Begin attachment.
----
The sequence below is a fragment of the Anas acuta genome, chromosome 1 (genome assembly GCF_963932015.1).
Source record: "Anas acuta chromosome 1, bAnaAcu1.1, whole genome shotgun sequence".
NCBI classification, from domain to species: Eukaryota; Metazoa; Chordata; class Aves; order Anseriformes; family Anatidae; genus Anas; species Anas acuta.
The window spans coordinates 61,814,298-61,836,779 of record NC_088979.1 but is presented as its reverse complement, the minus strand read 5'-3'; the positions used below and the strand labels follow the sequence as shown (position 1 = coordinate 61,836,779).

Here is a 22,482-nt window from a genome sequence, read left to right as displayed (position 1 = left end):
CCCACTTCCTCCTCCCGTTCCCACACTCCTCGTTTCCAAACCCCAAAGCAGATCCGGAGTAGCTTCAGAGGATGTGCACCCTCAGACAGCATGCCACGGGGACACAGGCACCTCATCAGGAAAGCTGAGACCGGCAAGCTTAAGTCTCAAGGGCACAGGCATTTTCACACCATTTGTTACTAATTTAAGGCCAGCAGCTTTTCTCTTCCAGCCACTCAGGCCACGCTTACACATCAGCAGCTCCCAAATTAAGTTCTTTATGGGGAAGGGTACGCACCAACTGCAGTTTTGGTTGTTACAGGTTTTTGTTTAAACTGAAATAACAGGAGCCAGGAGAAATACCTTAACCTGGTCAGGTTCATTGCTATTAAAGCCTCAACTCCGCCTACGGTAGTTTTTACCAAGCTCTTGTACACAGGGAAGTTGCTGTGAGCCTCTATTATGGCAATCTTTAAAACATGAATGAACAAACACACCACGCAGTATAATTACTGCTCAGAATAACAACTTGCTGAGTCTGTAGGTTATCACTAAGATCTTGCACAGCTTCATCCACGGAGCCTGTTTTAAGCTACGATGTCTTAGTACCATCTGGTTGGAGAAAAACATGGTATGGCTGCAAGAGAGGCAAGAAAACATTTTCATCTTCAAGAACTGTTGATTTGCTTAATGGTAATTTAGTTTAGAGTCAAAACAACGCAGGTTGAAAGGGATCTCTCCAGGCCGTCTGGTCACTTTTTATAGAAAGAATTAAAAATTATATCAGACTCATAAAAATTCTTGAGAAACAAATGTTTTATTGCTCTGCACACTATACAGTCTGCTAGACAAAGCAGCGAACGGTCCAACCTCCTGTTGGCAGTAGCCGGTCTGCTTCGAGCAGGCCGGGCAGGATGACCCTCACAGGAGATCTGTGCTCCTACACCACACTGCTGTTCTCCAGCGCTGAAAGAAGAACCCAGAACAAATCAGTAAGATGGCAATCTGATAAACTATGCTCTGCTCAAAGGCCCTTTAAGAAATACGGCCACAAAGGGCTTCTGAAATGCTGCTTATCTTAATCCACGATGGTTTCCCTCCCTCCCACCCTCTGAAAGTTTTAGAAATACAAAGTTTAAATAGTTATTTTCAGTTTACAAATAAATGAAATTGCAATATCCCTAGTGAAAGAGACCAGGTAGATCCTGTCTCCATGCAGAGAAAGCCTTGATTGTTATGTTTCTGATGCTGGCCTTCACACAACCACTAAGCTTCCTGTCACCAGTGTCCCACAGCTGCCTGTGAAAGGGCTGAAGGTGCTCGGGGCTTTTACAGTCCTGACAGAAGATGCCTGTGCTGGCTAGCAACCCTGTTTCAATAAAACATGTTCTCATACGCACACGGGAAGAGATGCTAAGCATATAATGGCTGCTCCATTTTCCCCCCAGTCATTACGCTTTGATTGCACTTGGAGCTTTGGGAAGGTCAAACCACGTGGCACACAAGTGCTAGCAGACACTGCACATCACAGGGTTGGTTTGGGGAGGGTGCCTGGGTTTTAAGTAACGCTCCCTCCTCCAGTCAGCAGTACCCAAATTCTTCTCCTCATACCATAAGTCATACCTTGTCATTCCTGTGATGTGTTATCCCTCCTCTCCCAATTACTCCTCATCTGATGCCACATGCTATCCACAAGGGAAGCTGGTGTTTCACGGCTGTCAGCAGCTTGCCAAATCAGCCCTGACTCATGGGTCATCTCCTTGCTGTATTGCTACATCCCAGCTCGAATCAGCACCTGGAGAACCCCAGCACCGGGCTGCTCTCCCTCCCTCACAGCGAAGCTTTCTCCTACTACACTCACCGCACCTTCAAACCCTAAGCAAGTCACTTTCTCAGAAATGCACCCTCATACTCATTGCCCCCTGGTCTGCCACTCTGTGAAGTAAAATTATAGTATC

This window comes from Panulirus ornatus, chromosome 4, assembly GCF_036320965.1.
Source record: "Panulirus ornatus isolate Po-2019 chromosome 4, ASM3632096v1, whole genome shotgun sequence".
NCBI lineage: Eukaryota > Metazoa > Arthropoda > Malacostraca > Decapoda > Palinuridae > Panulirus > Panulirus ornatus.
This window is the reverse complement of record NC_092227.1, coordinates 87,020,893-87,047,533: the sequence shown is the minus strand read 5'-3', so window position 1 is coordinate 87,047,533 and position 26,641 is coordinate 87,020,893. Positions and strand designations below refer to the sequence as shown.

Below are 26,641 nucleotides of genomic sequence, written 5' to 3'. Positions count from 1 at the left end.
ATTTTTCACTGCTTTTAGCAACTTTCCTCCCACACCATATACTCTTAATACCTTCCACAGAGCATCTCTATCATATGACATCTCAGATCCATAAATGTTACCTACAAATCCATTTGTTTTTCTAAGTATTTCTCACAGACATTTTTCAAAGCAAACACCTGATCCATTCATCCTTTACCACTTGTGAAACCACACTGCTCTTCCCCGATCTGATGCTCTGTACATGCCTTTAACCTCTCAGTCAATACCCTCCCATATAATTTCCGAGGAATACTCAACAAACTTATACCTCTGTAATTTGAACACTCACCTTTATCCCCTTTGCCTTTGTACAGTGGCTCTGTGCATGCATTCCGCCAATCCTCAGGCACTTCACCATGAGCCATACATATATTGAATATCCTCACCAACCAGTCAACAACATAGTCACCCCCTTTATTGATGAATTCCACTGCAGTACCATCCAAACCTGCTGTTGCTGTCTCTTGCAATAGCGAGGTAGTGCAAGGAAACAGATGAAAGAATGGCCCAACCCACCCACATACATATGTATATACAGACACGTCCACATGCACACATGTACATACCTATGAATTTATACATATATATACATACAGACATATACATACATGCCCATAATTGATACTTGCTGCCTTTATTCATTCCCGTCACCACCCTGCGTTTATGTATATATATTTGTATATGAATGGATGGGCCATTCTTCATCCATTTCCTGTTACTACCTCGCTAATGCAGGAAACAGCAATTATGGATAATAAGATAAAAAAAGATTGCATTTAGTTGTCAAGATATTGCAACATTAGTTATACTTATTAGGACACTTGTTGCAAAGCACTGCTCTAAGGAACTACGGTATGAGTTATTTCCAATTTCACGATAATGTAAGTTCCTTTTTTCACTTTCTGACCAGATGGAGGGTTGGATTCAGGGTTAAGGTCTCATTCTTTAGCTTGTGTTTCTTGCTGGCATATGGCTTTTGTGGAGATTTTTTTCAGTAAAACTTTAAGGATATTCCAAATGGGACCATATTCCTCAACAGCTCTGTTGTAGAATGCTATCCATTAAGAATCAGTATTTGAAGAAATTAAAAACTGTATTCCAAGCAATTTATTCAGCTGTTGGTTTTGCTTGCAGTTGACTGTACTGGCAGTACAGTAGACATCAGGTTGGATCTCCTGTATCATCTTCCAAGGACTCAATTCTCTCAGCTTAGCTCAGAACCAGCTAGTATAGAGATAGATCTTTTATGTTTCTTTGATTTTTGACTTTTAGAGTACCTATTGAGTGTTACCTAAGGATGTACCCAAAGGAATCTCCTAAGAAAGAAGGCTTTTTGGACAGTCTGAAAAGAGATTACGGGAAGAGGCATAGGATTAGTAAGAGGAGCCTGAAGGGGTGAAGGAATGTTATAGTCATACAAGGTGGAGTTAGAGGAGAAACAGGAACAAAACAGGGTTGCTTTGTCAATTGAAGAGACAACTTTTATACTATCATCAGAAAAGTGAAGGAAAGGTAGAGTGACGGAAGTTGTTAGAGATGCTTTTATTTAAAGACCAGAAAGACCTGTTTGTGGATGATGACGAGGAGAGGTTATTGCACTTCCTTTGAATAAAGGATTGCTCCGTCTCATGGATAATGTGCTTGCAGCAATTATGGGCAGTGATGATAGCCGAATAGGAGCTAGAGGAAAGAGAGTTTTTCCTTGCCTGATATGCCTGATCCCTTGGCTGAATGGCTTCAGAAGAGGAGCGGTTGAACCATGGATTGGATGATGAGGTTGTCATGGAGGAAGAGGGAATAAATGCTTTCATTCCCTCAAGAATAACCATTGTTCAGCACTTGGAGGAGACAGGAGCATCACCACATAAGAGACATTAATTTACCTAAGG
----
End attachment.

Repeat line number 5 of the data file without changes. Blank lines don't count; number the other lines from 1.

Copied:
Here is a 22,482-nt window from a genome sequence, read left to right as displayed (position 1 = left end):